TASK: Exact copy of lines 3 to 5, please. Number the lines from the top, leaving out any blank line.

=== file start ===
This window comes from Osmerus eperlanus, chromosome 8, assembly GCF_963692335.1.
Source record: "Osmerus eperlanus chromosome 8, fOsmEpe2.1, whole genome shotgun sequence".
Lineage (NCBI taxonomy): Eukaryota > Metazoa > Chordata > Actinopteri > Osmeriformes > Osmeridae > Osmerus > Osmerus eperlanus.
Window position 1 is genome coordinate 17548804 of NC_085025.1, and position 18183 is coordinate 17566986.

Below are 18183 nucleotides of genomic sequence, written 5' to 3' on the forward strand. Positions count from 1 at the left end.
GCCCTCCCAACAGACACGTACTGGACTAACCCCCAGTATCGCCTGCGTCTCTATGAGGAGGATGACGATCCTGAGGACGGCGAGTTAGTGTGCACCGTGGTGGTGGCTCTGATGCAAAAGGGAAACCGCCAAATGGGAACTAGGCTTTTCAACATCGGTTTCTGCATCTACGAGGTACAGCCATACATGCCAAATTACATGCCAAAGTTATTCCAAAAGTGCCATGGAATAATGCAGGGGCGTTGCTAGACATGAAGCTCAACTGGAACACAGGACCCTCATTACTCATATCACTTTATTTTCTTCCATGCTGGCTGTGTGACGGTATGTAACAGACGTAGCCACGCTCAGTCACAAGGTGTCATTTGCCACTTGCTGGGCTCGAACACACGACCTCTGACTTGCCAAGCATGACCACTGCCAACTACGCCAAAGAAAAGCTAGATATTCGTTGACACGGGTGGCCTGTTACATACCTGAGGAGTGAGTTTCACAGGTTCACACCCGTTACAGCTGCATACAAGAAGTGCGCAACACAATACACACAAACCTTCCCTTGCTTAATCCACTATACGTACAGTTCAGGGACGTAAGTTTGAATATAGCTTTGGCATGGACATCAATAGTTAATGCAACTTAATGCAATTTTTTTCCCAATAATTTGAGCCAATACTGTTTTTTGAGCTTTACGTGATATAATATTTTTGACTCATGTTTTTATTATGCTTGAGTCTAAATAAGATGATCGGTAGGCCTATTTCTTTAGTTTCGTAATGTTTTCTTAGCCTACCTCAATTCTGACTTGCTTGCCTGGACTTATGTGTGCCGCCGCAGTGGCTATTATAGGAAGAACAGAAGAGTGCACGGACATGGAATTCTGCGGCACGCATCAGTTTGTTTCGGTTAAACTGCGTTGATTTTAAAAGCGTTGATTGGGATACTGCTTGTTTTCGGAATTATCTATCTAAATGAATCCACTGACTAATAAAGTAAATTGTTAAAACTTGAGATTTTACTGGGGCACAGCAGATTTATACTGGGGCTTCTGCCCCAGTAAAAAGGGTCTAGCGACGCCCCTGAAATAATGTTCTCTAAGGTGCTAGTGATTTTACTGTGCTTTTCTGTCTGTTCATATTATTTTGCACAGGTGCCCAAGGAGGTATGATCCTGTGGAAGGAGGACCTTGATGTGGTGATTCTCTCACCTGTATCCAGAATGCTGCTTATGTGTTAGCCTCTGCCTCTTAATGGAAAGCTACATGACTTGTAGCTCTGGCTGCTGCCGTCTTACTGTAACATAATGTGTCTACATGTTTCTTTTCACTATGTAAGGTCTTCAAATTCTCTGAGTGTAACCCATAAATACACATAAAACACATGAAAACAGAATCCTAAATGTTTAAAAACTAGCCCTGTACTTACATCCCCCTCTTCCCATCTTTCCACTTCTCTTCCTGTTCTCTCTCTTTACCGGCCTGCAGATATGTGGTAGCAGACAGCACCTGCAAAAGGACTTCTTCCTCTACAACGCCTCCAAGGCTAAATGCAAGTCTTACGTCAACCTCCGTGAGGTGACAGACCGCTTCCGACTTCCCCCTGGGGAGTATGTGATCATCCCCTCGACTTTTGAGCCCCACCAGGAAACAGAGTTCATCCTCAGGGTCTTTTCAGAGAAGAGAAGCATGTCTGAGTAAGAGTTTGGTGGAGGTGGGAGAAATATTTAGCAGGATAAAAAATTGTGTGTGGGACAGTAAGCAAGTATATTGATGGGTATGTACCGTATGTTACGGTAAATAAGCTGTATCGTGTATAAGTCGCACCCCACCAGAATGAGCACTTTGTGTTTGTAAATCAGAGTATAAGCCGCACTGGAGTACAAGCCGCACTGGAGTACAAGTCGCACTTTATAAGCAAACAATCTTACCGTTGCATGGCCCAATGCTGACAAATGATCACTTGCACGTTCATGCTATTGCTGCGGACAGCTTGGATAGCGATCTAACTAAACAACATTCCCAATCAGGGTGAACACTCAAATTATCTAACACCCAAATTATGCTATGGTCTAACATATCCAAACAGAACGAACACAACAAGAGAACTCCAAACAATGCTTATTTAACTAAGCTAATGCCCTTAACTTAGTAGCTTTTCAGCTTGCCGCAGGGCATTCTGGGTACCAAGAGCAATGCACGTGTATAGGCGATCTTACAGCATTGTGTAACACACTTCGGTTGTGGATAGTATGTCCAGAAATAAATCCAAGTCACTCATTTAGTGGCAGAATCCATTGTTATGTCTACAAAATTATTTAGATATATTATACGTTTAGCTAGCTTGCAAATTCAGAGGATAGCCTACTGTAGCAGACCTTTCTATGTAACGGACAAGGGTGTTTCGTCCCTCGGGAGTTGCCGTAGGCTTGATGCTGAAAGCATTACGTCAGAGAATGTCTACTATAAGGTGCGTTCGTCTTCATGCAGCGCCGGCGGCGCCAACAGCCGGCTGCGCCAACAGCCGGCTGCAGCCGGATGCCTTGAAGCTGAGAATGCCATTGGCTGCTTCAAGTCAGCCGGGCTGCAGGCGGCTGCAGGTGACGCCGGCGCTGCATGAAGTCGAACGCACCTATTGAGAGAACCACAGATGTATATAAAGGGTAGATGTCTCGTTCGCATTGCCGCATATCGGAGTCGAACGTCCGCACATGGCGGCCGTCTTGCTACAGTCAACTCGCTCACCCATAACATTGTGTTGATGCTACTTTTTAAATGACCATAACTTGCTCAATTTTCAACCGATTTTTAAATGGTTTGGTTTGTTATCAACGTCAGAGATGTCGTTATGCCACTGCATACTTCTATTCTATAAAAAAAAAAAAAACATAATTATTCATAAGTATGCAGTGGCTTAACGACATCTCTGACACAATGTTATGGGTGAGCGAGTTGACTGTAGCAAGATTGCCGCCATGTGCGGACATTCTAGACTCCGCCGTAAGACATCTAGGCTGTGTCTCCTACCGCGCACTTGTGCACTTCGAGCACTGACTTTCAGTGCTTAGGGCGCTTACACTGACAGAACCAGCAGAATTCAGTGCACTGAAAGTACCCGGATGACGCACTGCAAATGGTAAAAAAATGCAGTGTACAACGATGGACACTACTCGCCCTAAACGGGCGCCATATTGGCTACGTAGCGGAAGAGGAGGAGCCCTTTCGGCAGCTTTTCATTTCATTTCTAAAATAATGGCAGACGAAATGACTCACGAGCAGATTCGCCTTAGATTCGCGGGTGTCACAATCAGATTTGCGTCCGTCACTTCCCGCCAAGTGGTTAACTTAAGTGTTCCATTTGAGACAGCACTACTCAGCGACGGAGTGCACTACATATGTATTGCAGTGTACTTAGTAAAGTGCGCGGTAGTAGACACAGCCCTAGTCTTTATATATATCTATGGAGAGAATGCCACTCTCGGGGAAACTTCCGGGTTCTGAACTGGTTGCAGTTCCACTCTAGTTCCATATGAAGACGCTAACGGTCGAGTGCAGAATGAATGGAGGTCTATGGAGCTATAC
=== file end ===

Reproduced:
Lineage (NCBI taxonomy): Eukaryota > Metazoa > Chordata > Actinopteri > Osmeriformes > Osmeridae > Osmerus > Osmerus eperlanus.
Window position 1 is genome coordinate 17548804 of NC_085025.1, and position 18183 is coordinate 17566986.

Below are 18183 nucleotides of genomic sequence, written 5' to 3' on the forward strand. Positions count from 1 at the left end.